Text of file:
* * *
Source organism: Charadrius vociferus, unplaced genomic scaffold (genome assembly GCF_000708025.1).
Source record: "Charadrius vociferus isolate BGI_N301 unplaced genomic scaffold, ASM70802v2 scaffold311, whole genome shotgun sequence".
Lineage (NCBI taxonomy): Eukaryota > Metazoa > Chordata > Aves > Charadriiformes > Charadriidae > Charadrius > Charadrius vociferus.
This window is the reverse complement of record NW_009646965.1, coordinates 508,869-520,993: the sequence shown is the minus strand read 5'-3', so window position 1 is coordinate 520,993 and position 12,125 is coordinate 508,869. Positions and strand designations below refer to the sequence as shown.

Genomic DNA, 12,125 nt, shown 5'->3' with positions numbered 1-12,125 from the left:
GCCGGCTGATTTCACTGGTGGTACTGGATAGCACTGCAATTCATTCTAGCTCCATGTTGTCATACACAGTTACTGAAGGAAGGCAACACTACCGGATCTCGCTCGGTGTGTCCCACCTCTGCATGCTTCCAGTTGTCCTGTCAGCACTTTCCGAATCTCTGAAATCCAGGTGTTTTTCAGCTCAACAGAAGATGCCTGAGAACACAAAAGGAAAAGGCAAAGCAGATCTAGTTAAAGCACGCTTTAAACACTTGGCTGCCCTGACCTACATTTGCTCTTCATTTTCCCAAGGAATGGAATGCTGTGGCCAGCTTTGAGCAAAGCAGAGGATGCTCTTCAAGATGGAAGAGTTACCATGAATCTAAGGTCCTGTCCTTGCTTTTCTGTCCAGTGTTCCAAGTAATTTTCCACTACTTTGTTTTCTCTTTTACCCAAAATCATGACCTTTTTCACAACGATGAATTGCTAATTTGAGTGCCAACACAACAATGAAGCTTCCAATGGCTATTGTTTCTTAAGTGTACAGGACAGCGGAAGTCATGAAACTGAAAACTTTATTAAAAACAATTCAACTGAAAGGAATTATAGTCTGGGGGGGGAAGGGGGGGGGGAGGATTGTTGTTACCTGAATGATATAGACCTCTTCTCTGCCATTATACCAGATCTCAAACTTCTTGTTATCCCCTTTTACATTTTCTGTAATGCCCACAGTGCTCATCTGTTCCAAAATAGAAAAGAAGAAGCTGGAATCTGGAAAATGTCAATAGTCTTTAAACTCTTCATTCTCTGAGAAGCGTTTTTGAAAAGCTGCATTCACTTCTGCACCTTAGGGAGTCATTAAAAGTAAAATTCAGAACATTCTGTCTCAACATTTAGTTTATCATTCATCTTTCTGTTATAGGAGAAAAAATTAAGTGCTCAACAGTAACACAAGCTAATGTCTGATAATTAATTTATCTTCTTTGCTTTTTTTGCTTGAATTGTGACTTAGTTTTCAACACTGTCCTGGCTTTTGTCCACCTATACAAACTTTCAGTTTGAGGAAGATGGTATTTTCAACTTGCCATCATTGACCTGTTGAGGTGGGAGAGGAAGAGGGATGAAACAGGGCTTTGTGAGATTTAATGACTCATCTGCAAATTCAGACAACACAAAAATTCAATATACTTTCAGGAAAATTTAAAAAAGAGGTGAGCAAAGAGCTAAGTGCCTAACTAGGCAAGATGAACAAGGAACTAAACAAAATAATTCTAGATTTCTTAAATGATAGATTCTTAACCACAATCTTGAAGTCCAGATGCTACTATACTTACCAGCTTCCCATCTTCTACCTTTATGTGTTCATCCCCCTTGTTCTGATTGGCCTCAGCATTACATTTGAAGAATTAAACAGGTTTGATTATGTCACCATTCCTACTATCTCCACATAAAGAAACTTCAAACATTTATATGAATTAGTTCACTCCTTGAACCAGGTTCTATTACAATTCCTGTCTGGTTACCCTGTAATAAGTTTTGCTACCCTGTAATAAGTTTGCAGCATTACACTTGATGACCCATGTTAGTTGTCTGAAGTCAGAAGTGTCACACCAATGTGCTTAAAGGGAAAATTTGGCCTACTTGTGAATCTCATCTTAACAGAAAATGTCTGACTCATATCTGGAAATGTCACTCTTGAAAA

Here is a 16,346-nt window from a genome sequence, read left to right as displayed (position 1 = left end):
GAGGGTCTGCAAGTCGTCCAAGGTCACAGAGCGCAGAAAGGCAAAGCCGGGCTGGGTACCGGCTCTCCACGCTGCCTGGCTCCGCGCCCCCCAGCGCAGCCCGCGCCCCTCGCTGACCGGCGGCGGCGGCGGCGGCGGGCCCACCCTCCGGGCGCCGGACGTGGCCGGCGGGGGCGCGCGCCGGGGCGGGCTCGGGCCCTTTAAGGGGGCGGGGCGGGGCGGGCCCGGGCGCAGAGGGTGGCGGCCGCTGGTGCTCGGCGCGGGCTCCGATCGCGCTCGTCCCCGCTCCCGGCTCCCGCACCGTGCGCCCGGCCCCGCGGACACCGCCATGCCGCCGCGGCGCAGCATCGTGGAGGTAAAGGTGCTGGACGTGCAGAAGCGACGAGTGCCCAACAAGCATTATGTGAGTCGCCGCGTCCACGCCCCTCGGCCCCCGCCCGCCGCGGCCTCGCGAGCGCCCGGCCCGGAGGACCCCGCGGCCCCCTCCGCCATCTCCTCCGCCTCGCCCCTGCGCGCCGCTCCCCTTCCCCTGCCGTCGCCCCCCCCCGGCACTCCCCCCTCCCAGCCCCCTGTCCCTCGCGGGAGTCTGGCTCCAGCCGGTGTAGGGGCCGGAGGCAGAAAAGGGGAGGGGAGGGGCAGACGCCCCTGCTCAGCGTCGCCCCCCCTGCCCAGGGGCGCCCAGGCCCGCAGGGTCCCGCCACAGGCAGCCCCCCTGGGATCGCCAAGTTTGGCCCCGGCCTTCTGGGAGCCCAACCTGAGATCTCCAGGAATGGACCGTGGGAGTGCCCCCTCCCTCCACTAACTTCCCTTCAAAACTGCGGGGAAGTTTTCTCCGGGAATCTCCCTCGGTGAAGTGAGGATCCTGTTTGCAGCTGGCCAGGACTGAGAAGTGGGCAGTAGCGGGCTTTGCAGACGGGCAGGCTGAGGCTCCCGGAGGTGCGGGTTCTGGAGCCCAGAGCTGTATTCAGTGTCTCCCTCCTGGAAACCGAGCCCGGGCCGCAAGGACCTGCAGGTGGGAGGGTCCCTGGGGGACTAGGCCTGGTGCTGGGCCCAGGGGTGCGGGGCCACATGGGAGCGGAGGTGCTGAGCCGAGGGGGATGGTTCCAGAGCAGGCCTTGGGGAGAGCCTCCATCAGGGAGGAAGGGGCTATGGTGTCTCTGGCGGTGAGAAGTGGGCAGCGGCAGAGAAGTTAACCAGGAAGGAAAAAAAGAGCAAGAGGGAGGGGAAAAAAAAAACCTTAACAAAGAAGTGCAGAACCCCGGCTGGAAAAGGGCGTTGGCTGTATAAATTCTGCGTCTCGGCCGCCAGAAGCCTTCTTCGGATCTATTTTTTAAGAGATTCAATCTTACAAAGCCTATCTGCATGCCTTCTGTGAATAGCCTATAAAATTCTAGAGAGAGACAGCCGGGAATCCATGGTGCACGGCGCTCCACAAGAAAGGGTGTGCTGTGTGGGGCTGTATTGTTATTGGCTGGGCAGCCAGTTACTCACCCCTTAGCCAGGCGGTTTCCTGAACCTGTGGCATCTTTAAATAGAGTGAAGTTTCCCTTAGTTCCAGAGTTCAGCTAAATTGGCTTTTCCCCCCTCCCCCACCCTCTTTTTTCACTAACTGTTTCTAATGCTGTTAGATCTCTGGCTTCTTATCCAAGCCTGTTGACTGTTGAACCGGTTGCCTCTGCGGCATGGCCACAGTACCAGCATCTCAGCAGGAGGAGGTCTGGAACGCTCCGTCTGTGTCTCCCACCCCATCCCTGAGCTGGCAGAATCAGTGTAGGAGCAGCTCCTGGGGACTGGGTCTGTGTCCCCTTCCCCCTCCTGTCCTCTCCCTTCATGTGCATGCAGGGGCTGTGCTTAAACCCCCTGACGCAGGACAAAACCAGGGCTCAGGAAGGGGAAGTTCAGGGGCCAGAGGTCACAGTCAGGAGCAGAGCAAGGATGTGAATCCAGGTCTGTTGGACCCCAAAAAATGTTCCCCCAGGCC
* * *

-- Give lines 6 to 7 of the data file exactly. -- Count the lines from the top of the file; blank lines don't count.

GCCGGCTGATTTCACTGGTGGTACTGGATAGCACTGCAATTCATTCTAGCTCCATGTTGTCATACACAGTTACTGAAGGAAGGCAACACTACCGGATCTCGCTCGGTGTGTCCCACCTCTGCATGCTTCCAGTTGTCCTGTCAGCACTTTCCGAATCTCTGAAATCCAGGTGTTTTTCAGCTCAACAGAAGATGCCTGAGAACACAAAAGGAAAAGGCAAAGCAGATCTAGTTAAAGCACGCTTTAAACACTTGGCTGCCCTGACCTACATTTGCTCTTCATTTTCCCAAGGAATGGAATGCTGTGGCCAGCTTTGAGCAAAGCAGAGGATGCTCTTCAAGATGGAAGAGTTACCATGAATCTAAGGTCCTGTCCTTGCTTTTCTGTCCAGTGTTCCAAGTAATTTTCCACTACTTTGTTTTCTCTTTTACCCAAAATCATGACCTTTTTCACAACGATGAATTGCTAATTTGAGTGCCAACACAACAATGAAGCTTCCAATGGCTATTGTTTCTTAAGTGTACAGGACAGCGGAAGTCATGAAACTGAAAACTTTATTAAAAACAATTCAACTGAAAGGAATTATAGTCTGGGGGGGGAAGGGGGGGGGGAGGATTGTTGTTACCTGAATGATATAGACCTCTTCTCTGCCATTATACCAGATCTCAAACTTCTTGTTATCCCCTTTTACATTTTCTGTAATGCCCACAGTGCTCATCTGTTCCAAAATAGAAAAGAAGAAGCTGGAATCTGGAAAATGTCAATAGTCTTTAAACTCTTCATTCTCTGAGAAGCGTTTTTGAAAAGCTGCATTCACTTCTGCACCTTAGGGAGTCATTAAAAGTAAAATTCAGAACATTCTGTCTCAACATTTAGTTTATCATTCATCTTTCTGTTATAGGAGAAAAAATTAAGTGCTCAACAGTAACACAAGCTAATGTCTGATAATTAATTTATCTTCTTTGCTTTTTTTGCTTGAATTGTGACTTAGTTTTCAACACTGTCCTGGCTTTTGTCCACCTATACAAACTTTCAGTTTGAGGAAGATGGTATTTTCAACTTGCCATCATTGACCTGTTGAGGTGGGAGAGGAAGAGGGATGAAACAGGGCTTTGTGAGATTTAATGACTCATCTGCAAATTCAGACAACACAAAAATTCAATATACTTTCAGGAAAATTTAAAAAAGAGGTGAGCAAAGAGCTAAGTGCCTAACTAGGCAAGATGAACAAGGAACTAAACAAAATAATTCTAGATTTCTTAAATGATAGATTCTTAACCACAATCTTGAAGTCCAGATGCTACTATACTTACCAGCTTCCCATCTTCTACCTTTATGTGTTCATCCCCCTTGTTCTGATTGGCCTCAGCATTACATTTGAAGAATTAAACAGGTTTGATTATGTCACCATTCCTACTATCTCCACATAAAGAAACTTCAAACATTTATATGAATTAGTTCACTCCTTGAACCAGGTTCTATTACAATTCCTGTCTGGTTACCCTGTAATAAGTTTTGCTACCCTGTAATAAGTTTGCAGCATTACACTTGATGACCCATGTTAGTTGTCTGAAGTCAGAAGTGTCACACCAATGTGCTTAAAGGGAAAATTTGGCCTACTTGTGAATCTCATCTTAACAGAAAATGTCTGACTCATATCTGGAAATGTCACTCTTGAAAA

Here is a 16,346-nt window from a genome sequence, read left to right as displayed (position 1 = left end):